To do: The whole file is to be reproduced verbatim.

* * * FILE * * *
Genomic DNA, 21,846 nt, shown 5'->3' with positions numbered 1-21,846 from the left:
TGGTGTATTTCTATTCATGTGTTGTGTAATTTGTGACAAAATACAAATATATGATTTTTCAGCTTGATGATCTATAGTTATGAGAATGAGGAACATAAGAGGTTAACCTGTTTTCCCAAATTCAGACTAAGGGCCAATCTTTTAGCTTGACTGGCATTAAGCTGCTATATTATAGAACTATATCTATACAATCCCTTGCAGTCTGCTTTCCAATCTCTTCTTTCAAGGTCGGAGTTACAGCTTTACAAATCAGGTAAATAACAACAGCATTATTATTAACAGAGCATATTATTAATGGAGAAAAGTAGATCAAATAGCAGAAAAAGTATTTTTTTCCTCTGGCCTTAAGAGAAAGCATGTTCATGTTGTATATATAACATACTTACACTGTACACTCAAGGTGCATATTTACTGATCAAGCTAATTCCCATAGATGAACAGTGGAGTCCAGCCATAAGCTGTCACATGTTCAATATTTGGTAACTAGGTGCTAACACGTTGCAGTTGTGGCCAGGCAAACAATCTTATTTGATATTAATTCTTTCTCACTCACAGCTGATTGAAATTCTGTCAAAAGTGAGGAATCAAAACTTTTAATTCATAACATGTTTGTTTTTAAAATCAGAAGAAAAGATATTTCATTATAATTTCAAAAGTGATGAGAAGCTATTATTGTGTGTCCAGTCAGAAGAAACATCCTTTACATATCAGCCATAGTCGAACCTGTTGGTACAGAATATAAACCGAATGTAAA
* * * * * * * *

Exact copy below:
Genomic DNA, 21,846 nt, shown 5'->3' with positions numbered 1-21,846 from the left:
TGGTGTATTTCTATTCATGTGTTGTGTAATTTGTGACAAAATACAAATATATGATTTTTCAGCTTGATGATCTATAGTTATGAGAATGAGGAACATAAGAGGTTAACCTGTTTTCCCAAATTCAGACTAAGGGCCAATCTTTTAGCTTGACTGGCATTAAGCTGCTATATTATAGAACTATATCTATACAATCCCTTGCAGTCTGCTTTCCAATCTCTTCTTTCAAGGTCGGAGTTACAGCTTTACAAATCAGGTAAATAACAACAGCATTATTATTAACAGAGCATATTATTAATGGAGAAAAGTAGATCAAATAGCAGAAAAAGTATTTTTTTCCTCTGGCCTTAAGAGAAAGCATGTTCATGTTGTATATATAACATACTTACACTGTACACTCAAGGTGCATATTTACTGATCAAGCTAATTCCCATAGATGAACAGTGGAGTCCAGCCATAAGCTGTCACATGTTCAATATTTGGTAACTAGGTGCTAACACGTTGCAGTTGTGGCCAGGCAAACAATCTTATTTGATATTAATTCTTTCTCACTCACAGCTGATTGAAATTCTGTCAAAAGTGAGGAATCAAAACTTTTAATTCATAACATGTTTGTTTTTAAAATCAGAAGAAAAGATATTTCATTATAATTTCAAAAGTGATGAGAAGCTATTATTGTGTGTCCAGTCAGAAGAAACATCCTTTACATATCAGCCATAGTCGAACCTGTTGGTACAGAATATAAACCGAATGTAAA